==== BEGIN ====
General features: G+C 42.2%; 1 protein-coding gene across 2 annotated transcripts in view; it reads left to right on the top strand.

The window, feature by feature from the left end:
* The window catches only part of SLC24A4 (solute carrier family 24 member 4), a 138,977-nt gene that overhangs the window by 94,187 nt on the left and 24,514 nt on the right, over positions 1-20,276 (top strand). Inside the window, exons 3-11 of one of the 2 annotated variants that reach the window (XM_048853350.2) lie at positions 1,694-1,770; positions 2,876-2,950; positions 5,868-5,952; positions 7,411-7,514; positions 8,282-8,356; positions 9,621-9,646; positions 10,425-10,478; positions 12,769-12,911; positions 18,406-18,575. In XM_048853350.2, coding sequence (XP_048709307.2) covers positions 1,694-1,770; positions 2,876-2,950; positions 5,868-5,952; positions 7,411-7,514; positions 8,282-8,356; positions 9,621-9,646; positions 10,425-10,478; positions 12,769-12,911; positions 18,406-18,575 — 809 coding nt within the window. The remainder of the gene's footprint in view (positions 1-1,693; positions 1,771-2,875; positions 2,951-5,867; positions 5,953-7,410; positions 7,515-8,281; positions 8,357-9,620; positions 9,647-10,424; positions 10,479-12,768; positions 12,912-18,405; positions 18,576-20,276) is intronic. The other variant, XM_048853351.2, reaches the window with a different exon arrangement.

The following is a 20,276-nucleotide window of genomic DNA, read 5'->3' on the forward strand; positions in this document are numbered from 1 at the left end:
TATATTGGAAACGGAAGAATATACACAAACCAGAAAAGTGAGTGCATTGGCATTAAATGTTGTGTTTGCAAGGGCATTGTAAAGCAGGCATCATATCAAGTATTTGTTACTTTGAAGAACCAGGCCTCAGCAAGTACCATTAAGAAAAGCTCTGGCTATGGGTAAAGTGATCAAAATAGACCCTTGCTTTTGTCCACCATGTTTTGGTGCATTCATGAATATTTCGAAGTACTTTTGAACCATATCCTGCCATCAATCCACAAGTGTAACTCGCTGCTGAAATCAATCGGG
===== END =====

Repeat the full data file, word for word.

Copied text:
General features: G+C 42.2%; 1 protein-coding gene across 2 annotated transcripts in view; it reads left to right on the top strand.

The window, feature by feature from the left end:
* The window catches only part of SLC24A4 (solute carrier family 24 member 4), a 138,977-nt gene that overhangs the window by 94,187 nt on the left and 24,514 nt on the right, over positions 1-20,276 (top strand). Inside the window, exons 3-11 of one of the 2 annotated variants that reach the window (XM_048853350.2) lie at positions 1,694-1,770; positions 2,876-2,950; positions 5,868-5,952; positions 7,411-7,514; positions 8,282-8,356; positions 9,621-9,646; positions 10,425-10,478; positions 12,769-12,911; positions 18,406-18,575. In XM_048853350.2, coding sequence (XP_048709307.2) covers positions 1,694-1,770; positions 2,876-2,950; positions 5,868-5,952; positions 7,411-7,514; positions 8,282-8,356; positions 9,621-9,646; positions 10,425-10,478; positions 12,769-12,911; positions 18,406-18,575 — 809 coding nt within the window. The remainder of the gene's footprint in view (positions 1-1,693; positions 1,771-2,875; positions 2,951-5,867; positions 5,953-7,410; positions 7,515-8,281; positions 8,357-9,620; positions 9,647-10,424; positions 10,479-12,768; positions 12,912-18,405; positions 18,576-20,276) is intronic. The other variant, XM_048853351.2, reaches the window with a different exon arrangement.

The following is a 20,276-nucleotide window of genomic DNA, read 5'->3' on the forward strand; positions in this document are numbered from 1 at the left end:
TATATTGGAAACGGAAGAATATACACAAACCAGAAAAGTGAGTGCATTGGCATTAAATGTTGTGTTTGCAAGGGCATTGTAAAGCAGGCATCATATCAAGTATTTGTTACTTTGAAGAACCAGGCCTCAGCAAGTACCATTAAGAAAAGCTCTGGCTATGGGTAAAGTGATCAAAATAGACCCTTGCTTTTGTCCACCATGTTTTGGTGCATTCATGAATATTTCGAAGTACTTTTGAACCATATCCTGCCATCAATCCACAAGTGTAACTCGCTGCTGAAATCAATCGGG